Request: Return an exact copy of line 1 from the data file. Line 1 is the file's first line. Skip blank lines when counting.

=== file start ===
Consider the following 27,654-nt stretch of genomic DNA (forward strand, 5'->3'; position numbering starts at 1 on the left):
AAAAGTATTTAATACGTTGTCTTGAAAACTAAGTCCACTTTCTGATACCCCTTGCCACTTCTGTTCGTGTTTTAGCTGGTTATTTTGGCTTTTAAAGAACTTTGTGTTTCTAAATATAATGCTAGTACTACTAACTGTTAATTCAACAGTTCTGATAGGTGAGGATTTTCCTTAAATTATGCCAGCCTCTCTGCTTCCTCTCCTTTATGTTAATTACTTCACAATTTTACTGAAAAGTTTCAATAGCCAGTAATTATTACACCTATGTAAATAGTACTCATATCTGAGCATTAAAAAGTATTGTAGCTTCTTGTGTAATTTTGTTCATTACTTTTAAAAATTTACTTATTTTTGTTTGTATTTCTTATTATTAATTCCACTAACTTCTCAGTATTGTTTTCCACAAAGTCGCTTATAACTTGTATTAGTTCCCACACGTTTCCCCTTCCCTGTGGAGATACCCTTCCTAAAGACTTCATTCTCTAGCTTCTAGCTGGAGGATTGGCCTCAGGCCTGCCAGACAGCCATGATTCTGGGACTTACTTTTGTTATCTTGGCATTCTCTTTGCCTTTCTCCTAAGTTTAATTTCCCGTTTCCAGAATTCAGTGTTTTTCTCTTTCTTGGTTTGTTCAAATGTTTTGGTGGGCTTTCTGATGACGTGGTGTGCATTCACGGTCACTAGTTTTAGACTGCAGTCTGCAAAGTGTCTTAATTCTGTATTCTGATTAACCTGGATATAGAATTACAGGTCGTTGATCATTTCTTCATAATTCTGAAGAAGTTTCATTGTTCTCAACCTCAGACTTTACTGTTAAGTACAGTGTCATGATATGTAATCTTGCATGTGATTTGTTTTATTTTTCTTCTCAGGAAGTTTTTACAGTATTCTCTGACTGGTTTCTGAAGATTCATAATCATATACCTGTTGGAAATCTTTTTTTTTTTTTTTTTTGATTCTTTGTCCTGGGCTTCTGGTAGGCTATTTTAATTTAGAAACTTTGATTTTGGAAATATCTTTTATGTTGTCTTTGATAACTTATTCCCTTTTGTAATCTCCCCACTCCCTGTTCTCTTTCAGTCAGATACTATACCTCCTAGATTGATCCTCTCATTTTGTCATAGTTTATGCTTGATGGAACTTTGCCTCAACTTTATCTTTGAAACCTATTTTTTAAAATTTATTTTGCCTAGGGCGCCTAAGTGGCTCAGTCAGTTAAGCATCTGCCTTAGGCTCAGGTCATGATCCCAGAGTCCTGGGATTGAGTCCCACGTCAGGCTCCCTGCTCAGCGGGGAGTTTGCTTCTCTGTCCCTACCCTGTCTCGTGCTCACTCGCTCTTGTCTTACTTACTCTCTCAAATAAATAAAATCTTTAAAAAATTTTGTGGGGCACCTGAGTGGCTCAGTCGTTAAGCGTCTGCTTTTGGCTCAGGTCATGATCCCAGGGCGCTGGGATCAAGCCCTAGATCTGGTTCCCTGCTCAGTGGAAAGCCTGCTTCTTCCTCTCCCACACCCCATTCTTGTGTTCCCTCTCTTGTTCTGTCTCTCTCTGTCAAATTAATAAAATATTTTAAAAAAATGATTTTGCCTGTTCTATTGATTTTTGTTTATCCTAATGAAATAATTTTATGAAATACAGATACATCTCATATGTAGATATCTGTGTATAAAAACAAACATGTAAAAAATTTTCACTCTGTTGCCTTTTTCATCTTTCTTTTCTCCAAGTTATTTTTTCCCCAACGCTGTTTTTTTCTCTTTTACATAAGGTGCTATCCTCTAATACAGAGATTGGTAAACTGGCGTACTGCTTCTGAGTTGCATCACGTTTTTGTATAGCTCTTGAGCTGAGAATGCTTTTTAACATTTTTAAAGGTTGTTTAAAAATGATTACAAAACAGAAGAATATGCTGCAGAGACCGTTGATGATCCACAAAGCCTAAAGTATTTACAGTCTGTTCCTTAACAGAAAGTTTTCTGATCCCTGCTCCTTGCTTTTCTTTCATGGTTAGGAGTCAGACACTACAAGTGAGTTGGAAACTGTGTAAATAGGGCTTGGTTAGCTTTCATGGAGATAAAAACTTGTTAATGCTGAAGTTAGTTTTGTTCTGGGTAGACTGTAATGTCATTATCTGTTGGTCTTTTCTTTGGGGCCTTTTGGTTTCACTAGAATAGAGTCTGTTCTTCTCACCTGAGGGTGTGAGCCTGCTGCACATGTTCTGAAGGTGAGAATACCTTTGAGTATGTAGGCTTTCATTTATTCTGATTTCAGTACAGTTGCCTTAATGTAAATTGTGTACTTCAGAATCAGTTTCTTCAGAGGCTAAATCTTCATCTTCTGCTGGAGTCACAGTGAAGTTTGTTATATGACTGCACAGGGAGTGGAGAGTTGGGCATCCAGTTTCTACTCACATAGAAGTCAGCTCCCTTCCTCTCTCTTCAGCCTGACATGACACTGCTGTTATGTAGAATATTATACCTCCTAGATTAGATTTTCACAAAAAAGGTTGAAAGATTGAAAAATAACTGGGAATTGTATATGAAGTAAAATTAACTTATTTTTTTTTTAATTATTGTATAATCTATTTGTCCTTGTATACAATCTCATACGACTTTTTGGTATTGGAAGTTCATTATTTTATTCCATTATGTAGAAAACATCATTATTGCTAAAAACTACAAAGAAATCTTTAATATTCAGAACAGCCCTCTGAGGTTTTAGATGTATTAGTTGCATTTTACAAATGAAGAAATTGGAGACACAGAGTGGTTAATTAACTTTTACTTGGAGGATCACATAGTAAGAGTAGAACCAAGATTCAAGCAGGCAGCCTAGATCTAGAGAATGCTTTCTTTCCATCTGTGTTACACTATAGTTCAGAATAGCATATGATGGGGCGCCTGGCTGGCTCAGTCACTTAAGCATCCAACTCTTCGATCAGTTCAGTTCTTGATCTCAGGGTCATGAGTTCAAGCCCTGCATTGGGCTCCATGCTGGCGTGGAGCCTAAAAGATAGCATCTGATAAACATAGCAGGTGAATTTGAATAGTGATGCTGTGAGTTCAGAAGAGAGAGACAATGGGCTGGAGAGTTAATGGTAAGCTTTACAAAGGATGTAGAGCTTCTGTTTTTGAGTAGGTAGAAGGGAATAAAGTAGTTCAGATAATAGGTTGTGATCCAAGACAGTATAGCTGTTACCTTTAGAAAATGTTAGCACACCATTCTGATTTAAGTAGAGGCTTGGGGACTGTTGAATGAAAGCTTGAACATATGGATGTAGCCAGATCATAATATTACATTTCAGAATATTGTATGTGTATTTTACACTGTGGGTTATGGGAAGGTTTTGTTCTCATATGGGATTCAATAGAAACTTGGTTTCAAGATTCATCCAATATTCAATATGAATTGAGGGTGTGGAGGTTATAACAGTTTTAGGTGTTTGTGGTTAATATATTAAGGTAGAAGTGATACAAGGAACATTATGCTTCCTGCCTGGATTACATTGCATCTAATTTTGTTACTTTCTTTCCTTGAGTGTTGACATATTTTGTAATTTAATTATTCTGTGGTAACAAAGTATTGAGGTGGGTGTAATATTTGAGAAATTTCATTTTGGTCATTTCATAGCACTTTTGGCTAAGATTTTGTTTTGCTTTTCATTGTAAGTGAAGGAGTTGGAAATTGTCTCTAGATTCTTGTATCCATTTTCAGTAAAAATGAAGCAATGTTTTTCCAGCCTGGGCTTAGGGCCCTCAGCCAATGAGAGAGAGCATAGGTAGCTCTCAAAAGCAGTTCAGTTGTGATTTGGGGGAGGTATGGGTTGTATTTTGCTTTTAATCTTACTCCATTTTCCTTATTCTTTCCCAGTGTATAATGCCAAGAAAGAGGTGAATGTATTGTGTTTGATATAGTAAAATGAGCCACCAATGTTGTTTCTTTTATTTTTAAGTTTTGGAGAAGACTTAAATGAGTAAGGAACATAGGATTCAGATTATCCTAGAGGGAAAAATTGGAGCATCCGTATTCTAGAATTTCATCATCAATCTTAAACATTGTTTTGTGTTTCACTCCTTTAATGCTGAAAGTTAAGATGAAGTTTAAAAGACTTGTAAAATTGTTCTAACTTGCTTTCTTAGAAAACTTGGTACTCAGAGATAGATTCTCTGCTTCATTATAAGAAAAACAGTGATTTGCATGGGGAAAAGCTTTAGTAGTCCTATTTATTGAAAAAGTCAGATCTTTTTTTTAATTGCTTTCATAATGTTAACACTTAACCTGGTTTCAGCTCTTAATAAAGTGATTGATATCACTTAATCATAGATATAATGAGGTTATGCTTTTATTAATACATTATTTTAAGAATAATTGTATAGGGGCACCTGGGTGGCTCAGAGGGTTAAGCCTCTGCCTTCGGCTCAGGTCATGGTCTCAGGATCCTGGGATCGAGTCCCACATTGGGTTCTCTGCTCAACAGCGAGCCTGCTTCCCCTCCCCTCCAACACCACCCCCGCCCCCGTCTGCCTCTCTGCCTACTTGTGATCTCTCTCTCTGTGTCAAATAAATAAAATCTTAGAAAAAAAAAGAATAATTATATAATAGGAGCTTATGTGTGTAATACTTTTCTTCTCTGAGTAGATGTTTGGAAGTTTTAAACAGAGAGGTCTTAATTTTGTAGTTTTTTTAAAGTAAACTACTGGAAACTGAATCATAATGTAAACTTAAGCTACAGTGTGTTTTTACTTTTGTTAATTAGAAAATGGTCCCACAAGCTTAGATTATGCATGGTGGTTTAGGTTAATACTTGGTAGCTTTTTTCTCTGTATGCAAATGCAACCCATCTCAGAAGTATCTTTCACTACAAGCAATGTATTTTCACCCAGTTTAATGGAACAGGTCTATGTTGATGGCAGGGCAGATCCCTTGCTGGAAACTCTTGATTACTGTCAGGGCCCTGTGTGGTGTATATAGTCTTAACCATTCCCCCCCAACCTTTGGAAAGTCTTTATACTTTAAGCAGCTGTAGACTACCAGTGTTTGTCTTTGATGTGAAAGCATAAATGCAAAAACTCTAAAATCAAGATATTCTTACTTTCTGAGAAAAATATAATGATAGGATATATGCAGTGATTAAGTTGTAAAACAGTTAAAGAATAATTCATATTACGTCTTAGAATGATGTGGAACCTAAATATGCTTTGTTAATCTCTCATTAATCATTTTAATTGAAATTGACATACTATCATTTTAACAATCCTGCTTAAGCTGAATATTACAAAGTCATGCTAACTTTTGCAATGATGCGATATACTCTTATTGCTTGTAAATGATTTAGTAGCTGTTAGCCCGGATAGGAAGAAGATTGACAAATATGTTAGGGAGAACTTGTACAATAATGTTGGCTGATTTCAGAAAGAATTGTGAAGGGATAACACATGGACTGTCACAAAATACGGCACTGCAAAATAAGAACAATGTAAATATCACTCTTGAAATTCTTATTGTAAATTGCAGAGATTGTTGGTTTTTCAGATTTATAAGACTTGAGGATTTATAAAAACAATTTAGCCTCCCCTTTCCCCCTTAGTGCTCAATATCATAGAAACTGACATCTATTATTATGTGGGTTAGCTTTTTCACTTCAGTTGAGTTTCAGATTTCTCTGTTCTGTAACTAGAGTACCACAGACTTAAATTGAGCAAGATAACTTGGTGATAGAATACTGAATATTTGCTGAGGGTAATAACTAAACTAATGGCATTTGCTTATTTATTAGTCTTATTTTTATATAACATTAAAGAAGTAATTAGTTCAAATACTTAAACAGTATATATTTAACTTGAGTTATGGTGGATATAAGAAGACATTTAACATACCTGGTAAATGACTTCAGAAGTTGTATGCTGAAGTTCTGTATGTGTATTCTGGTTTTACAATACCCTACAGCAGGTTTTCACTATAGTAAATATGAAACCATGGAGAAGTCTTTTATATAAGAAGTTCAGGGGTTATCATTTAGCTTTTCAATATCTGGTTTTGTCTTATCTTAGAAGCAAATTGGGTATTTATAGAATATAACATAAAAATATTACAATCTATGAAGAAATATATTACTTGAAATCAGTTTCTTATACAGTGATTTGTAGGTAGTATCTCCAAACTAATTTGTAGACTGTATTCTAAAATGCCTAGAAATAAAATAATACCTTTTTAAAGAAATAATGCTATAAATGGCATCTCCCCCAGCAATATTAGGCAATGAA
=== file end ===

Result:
Consider the following 27,654-nt stretch of genomic DNA (forward strand, 5'->3'; position numbering starts at 1 on the left):